Tuesday, June 17, 2008

Veolia In Troubled Waters

Veolia, formerly known as Vivendi Universal, is notorious for having a history heavily involved in corporate corruption, however, there is no indication of any wrong doing in the St. Louis area. The St. Louis County Council chose Veolia as the designated trash hauler in three of the eight trash districts.

Public Citizen, the non profit consumer organisation founded by Ralph Nader, reports:

Bribery convictions, raids on corporate offices by evidence-seeking securities investigators, class action suits filed by shareholders on both sides of the Atlantic, collapses in both its stock price and its credit rating, massive debt necessitating a fire-sale of assets, a discredited and ultimately ousted corporate chieftain, dizzying financial uncertainty, an identity crisis - little wonder that Veolia has scrambled to distance from its erstwhile corporate parent.

An internet research on Veolia shows that the company still regularly draws the negative attention of the media.

Despite Veolia's global track record of corruption, broken promises, environmental degradation, price-gouging, obfuscation, misdirection and secrecy, the world's largest water company continues to enjoy substantial support within powerful pockets of financial and political circles.

In some instances, the private water industry has garnered that support the old-fashioned way - by bribing officials. While publicly operated water systems are managed to deliver clean, safe and affordable water to you and your family, privately operated systems (like Veolia Water) are managed to get as much money as possible from you and your family. Veolia is not the solution. But as the company has demonstrated time and again, in every corner of the globe, Veolia is part of the problem.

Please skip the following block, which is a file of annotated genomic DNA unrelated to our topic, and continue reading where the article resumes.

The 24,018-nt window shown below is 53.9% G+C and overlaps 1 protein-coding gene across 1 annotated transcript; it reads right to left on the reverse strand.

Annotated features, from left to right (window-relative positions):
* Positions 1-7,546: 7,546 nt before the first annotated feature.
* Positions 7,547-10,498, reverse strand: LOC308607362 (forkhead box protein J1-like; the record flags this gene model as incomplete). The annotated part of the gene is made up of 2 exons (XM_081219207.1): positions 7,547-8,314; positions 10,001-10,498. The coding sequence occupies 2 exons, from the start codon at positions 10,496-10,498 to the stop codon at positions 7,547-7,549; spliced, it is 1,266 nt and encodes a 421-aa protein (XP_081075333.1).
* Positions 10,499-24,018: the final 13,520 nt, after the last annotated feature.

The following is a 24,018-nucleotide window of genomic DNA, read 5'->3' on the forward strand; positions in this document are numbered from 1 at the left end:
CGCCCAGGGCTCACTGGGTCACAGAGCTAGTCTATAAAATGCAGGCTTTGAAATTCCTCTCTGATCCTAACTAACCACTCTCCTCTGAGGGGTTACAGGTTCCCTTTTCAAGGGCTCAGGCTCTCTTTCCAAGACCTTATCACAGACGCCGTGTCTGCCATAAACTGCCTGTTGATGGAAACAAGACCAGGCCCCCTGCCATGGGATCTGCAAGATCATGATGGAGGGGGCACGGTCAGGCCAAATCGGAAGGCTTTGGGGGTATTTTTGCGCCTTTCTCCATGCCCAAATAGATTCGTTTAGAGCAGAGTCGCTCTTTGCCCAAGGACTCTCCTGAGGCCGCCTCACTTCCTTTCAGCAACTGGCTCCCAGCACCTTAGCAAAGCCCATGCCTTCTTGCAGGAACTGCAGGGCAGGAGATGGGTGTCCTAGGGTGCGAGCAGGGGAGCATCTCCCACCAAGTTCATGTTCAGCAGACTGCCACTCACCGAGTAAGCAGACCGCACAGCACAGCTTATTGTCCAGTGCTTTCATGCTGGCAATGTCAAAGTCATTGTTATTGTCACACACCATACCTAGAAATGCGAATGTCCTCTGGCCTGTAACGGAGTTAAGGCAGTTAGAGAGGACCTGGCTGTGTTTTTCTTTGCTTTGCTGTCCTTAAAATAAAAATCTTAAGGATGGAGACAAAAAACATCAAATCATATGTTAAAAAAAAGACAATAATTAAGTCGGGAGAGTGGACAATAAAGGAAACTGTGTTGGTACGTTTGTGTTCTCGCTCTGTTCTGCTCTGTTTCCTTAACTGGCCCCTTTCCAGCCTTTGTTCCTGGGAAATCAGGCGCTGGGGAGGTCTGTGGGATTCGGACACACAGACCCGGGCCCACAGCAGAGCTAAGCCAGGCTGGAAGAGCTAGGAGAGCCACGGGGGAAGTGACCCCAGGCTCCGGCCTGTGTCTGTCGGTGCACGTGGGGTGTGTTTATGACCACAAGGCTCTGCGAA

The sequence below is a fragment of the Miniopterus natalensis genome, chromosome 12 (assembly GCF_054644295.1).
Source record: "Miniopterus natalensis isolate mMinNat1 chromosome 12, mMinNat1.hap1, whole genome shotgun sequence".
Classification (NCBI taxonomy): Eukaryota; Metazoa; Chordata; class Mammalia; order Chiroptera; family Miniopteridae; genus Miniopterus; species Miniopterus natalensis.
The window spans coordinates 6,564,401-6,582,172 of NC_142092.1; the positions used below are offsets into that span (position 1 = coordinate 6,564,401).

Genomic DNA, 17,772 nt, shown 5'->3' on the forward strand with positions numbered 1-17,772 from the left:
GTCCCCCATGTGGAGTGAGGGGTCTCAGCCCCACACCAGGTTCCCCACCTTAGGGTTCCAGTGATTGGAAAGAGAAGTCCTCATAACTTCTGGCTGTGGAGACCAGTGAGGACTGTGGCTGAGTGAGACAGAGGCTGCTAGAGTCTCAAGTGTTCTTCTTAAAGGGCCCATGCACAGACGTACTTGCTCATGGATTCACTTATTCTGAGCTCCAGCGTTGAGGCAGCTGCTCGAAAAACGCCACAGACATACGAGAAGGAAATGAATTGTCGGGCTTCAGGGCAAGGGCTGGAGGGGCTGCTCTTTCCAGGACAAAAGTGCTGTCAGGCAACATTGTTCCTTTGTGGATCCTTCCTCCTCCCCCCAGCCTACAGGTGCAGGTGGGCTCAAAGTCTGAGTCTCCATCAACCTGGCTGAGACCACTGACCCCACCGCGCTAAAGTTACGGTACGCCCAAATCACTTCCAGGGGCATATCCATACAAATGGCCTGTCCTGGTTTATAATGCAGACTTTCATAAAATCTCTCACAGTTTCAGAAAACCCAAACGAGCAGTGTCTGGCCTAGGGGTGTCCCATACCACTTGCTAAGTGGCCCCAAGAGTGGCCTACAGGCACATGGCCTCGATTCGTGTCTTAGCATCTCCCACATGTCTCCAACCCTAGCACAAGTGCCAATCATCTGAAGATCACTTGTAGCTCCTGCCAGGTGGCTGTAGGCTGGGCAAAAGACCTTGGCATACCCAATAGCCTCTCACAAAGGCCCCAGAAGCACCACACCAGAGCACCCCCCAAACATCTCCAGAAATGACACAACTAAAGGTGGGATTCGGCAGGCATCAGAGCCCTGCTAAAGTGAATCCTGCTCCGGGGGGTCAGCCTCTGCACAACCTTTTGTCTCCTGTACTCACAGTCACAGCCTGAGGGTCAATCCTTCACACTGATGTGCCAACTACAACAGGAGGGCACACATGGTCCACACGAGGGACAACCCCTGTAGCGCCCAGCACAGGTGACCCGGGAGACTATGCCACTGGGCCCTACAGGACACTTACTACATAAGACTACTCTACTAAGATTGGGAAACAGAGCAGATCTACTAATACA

More information available at the following web sites:




1 comment:

  1. Anonymous7:25 AM


    Trash hauler withdraws bid in St. Louis County
    By Paul Hampel

    Clayton — Aspen Waste Systems has withdrawn its bid to haul trash in Districts 6 and 8 in unincorporated St. Louis County, citing a recent lawsuit filed against the county by several trash haulers.

    American Eagle Waste Industries, Meridian Waste Services and Waste Management of Missouri filed the suit May 29 in an effort to derail the county's plan to divide its unincorporated areas into eight trash collection districts. The suit alleges that the county violated state law by failing to give the companies two years' notice before starting the program.

    In a letter to the county dated Friday, Aspen general manager Chris St. Peters said a victory by the plaintiffs would hurt any investment his company made in new equipment.

    Aspen's bid was $11.31 a month in the first year, rising to $12.11 in the third year. For that price, Aspen would have provided a basic service of once-a-week trash and recyclables pickups and twice-a-year bulky waste collections.

    County officials said they will ask the County Council to award contracts to the next lowest bidders, Allied Waste Co. in District 6 and IESI in District 8. The districts include Lemay, Mehlville and Oakville.

    Allied's bid is $13.50 a month in the first year, rising to $14.60 in the third year. IESI's bid is $13.09 a month in the first year, rising to $14.23 in the third.

    St. Louis County Executive Charlie A. Dooley said he was disappointed that Aspen had withdrawn its bid.

    "I was happy that a smaller hauler got a chance to be a player in this competitive process," Dooley said. "And I'm upset that this lawsuit — which is sour grapes by the firms who lost in the bidding process — scared Aspen off."